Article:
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Emily Dickinson's "I'll tell you how the Sun rose"

Updated on April 12, 2018
Maya Shedd Temple profile image

After I fell in love with Walter de la Mare's "Silver" in Mrs. Edna Pickett's sophomore English class, circa 1962, poetry became my passion.

Emily Dickinson

Source

Dickinson's Titles

Emily Dickinson did not provide titles to her 1,775 poems; therefore, each poem's first line becomes the title. According to the MLA Style Manuel:

"When the first line of a poem serves as the title of the poem, reproduce the line exactly as it appears in the text."

APA does not address this issue.

Introduction and Text of Poem, "I'll tell you how the Sun rose"

Emily Dickinson's poem "I'll tell you how the Sun rose—" (#318 in Johnson) consists of sixteen lines, featuring her signature slant rimes and a generous sprinkling of dashes. The poem is written as one piece but divides itself topically into four movements.

(Please note: The spelling, "rhyme," was introduced into English by Dr. Samuel Johnson through an etymological error. For my explanation for using only the original form, please see "Rime vs Rhyme: An Unfortunate Error.")

The first two movements describe how the sun came up on the particular morning of the speaker's choosing, while in the second two movements, the speaker actually dramatizes why she cannot explain how the sun set.

I'll tell you how the Sun rose

I'll tell you how the Sun rose —
A Ribbon at a time —
The Steeples swam in Amethyst —
The news, like Squirrels, ran —
The Hills untied their Bonnets —
The Bobolinks — begun —
Then I said softly to myself —
"That must have been the Sun"!
But how he set — I know not —
There seemed a purple stile
That little Yellow boys and girls
Were climbing all the while —
Till when they reached the other side,
A Dominie in Gray —
Put gently up the evening Bars —
And led the flock away —

Reading of "I'll tell you how the Sun rose--"

Commentary

This poem is dramatizing what the speaker knows about the sunrise but then hazards only a dramatic guess about sunset.

First Movement: Explaining the Unexplainable

I'll tell you how the Sun rose —
A Ribbon at a time —
The Steeples swam in Amethyst —
The news, like Squirrels, ran —

The speaker announces that she will be explaining to her listeners, "how the Sun rose." She then through the employment of metaphor likens the sun's rays to ribbons that are released a single ribbon at a time.

The colorful sun ribbons of rays are leisurely released and hover the ocean to a place where the steeples of churches appear to "sw[i]m in Amethyst." The sun's fire then looms upon the blackness, immediately reverting to blue as it takes on a brightness, fully glowing because of the sun. The luminescence of the sun spreads with great haste; thus the speaker compares its speed to the scampering of squirrels, as she calls the event news.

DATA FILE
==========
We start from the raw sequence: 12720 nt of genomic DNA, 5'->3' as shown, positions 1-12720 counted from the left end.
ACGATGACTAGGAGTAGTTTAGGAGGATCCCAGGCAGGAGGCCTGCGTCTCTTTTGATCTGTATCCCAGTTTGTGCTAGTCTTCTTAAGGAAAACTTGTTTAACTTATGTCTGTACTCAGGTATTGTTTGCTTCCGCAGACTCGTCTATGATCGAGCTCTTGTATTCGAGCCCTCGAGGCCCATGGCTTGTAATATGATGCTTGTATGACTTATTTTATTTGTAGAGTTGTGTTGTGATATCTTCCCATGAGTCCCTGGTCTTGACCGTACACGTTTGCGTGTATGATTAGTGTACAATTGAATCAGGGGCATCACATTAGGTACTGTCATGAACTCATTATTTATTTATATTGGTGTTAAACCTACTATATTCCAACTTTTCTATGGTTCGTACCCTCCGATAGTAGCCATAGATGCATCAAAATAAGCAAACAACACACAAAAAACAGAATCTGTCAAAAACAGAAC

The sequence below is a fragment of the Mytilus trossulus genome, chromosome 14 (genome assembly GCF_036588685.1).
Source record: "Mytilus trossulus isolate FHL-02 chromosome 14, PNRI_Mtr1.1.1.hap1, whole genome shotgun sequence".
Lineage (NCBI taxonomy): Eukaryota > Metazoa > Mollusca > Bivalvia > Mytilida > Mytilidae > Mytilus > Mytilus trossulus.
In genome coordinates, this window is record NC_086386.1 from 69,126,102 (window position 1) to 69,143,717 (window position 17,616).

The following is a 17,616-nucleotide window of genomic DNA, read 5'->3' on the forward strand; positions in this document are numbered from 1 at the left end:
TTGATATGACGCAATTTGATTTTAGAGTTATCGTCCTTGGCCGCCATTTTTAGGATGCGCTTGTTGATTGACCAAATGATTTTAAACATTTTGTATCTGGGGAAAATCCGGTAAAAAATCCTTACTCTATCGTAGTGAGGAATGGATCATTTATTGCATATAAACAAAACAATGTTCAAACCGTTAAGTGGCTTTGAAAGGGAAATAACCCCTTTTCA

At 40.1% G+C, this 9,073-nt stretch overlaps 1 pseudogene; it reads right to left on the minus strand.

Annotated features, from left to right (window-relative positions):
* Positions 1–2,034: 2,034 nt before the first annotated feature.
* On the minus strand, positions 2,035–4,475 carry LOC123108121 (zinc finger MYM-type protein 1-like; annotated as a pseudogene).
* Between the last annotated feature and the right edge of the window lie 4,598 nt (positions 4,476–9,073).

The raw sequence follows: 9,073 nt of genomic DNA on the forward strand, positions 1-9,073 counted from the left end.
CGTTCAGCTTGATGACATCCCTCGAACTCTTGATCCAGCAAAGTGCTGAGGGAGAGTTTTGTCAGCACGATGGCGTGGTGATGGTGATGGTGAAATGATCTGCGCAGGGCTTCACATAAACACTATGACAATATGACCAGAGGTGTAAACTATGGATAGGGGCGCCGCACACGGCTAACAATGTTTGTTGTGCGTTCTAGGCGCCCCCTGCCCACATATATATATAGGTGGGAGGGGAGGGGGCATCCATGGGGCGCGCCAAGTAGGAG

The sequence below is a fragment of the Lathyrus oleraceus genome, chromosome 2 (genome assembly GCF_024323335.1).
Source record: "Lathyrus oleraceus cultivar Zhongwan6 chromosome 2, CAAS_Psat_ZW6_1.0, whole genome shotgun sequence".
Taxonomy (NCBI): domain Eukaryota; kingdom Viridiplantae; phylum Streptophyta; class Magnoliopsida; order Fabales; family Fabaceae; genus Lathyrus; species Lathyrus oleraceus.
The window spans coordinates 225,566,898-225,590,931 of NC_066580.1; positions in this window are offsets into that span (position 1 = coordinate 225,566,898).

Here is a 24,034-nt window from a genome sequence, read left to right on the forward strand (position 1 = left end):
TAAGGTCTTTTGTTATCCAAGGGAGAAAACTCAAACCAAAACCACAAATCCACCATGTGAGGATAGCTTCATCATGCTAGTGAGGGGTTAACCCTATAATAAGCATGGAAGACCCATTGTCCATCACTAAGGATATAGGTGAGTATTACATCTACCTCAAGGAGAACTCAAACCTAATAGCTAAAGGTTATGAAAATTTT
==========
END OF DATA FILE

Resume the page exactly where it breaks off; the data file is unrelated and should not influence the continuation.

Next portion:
Second Movement: The Ordinary Made Extraordinary

The Hills untied their Bonnets —
The Bobolinks — begun —
Then I said softly to myself —
"That must have been the Sun"!

The speaker now asserts that "[t]he Hills untied their Bonnets — / The Bobolinks — begun." Nature is coming alive again while colors may be detected in the faraway hills. Birds have begun their singing.

The speaker's reaction is such that it would make it seem she is seeing this event for the first time. She muses and quotes herself breathlessly, 'That must have been the Sun'!" The speaker had created her drama using ordinary items from her environment which she makes extraordinary in her reporting.

Third Movement: A Forceful Drama

But how he set — I know not —
There seemed a purple stile
That little Yellow boys and girls
Were climbing all the while —

The speaker then envisions her situation to be nearer to sunrise than to sunset. This idea, of course, is merely fictional, but it offers her the ability to create her drama of how the sun rises. She knows she cannot explain scientifically such an event, but she can forcefully and dramatically imagine it.

So explain sunset, she imagines she can see "a purple stile" with little Chinese children climbing on it. Those children are likely just going home from a day of school or tending sheep.

Fourth Movement: The Cover of Darkness

Till when they reached the other side,
A Dominie in Gray —
Put gently up the evening Bars —
And led the flock away —

The children have climbed to the other side of the stile, an event that signaled the sun's lowest point just as it then vanishes from sight. A shepherd or perhaps even a churchman secures the gate then leads the flock of sheep or perhaps children away from that area.

Because darkness is now hovering thick, the speaker cannot offer any images for what may be happening next. The speaker's lack of knowledge about sunset is reflected in her word choices which are much less certain than her drama about how the sun rises.